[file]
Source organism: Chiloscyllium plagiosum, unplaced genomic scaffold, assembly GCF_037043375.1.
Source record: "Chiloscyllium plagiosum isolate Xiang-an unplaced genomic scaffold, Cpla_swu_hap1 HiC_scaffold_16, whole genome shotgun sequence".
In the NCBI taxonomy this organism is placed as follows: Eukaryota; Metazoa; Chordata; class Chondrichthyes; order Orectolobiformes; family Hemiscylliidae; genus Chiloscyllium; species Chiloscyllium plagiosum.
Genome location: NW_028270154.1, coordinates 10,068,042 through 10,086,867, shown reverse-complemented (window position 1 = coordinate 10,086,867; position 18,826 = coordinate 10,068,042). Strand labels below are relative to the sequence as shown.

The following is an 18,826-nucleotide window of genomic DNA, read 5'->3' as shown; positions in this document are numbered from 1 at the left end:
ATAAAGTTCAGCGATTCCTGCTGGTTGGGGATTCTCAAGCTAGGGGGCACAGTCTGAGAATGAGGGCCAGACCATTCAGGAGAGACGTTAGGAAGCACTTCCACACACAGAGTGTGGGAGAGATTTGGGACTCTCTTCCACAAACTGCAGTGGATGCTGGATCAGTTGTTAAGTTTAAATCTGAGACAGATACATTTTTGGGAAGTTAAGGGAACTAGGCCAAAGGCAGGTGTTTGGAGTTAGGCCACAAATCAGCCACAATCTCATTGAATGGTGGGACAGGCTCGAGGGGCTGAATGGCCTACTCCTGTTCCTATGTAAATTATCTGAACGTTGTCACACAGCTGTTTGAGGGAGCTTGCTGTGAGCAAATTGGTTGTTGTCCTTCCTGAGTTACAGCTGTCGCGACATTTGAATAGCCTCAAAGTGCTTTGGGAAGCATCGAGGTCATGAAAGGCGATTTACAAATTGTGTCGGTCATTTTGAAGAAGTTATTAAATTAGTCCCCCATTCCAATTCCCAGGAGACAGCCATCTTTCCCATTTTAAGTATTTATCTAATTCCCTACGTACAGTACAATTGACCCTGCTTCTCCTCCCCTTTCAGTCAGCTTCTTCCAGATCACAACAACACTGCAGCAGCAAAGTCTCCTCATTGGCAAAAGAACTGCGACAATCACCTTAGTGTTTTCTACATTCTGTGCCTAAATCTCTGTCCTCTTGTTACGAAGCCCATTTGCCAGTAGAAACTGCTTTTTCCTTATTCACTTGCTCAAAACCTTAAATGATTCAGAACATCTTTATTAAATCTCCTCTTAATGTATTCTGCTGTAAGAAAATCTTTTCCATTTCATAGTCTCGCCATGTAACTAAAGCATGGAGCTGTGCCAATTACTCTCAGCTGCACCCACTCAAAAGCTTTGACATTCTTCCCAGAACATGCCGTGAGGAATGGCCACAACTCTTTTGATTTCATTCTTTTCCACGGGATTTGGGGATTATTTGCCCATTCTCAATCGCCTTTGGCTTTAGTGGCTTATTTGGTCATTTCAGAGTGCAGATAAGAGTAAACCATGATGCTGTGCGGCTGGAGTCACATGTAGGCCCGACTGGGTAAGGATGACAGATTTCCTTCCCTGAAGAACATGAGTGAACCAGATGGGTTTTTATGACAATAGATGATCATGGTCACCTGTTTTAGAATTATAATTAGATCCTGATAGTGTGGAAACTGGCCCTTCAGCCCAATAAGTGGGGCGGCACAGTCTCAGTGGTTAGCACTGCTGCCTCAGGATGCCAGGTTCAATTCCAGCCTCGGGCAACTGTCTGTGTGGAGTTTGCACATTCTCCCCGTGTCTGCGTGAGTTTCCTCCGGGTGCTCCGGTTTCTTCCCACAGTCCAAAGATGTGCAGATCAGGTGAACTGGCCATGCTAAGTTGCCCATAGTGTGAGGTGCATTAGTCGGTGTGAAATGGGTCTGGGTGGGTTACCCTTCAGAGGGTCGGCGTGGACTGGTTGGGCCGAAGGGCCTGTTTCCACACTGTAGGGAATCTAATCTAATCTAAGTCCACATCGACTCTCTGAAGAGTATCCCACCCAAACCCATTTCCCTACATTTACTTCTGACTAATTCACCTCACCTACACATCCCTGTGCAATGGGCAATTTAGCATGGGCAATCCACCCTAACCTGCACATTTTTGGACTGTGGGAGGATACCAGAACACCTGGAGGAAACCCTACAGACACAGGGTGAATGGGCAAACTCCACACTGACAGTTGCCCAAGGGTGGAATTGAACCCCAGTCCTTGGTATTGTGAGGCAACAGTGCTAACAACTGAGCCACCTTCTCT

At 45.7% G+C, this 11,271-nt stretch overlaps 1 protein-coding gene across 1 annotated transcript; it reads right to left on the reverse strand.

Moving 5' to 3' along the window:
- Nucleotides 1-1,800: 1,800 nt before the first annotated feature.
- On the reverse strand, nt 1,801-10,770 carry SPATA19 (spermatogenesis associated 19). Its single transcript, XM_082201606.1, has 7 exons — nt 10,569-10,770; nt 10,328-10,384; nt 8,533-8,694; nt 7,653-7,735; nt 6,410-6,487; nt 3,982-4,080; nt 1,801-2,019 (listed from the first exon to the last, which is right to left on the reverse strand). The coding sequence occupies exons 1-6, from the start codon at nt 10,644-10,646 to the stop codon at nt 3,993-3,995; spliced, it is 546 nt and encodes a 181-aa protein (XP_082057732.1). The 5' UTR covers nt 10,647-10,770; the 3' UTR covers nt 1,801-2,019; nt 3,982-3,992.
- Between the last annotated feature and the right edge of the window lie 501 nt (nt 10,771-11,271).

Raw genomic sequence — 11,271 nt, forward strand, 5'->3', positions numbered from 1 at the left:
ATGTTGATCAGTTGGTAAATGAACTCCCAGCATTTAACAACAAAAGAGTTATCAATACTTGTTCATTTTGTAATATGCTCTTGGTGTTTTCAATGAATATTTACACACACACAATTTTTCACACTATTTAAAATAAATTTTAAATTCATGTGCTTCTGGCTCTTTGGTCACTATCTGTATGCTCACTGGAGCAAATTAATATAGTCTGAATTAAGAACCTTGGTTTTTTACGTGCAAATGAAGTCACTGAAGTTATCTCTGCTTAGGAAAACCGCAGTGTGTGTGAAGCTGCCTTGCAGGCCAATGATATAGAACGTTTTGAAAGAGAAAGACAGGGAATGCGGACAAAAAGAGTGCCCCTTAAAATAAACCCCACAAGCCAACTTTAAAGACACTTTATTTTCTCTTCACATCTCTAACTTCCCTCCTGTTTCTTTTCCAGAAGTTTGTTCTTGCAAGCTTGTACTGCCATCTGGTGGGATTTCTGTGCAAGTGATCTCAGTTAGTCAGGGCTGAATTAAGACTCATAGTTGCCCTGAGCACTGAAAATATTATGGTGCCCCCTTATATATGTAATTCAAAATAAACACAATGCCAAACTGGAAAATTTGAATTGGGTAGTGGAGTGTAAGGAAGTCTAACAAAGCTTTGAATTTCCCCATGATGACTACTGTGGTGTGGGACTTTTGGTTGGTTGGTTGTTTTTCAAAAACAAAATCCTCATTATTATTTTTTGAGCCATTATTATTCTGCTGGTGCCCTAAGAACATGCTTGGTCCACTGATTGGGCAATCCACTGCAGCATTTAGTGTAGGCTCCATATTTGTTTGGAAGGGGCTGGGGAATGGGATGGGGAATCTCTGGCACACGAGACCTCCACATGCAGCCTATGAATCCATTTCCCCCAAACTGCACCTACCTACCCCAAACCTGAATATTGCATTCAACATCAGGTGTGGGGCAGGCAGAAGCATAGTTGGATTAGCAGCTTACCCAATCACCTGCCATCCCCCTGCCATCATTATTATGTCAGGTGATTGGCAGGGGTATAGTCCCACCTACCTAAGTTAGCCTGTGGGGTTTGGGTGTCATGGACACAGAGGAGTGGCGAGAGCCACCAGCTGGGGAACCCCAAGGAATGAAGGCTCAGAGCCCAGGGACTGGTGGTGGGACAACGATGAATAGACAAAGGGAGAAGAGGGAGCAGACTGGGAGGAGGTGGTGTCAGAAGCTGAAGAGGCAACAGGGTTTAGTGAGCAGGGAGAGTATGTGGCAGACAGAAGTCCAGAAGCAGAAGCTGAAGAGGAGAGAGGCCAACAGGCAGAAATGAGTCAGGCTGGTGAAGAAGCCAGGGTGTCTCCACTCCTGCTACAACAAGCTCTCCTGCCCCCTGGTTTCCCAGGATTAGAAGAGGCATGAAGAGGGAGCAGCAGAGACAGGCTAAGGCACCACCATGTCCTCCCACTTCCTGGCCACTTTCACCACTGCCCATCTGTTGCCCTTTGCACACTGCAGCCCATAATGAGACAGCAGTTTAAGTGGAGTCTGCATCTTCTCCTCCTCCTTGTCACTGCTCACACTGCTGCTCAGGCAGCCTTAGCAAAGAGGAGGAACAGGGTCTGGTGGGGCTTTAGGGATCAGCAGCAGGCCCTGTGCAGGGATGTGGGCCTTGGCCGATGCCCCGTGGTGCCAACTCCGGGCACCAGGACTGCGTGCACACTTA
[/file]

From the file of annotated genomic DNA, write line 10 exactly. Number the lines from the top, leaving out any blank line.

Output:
- On the reverse strand, nt 1,801-10,770 carry SPATA19 (spermatogenesis associated 19). Its single transcript, XM_082201606.1, has 7 exons — nt 10,569-10,770; nt 10,328-10,384; nt 8,533-8,694; nt 7,653-7,735; nt 6,410-6,487; nt 3,982-4,080; nt 1,801-2,019 (listed from the first exon to the last, which is right to left on the reverse strand). The coding sequence occupies exons 1-6, from the start codon at nt 10,644-10,646 to the stop codon at nt 3,993-3,995; spliced, it is 546 nt and encodes a 181-aa protein (XP_082057732.1). The 5' UTR covers nt 10,647-10,770; the 3' UTR covers nt 1,801-2,019; nt 3,982-3,992.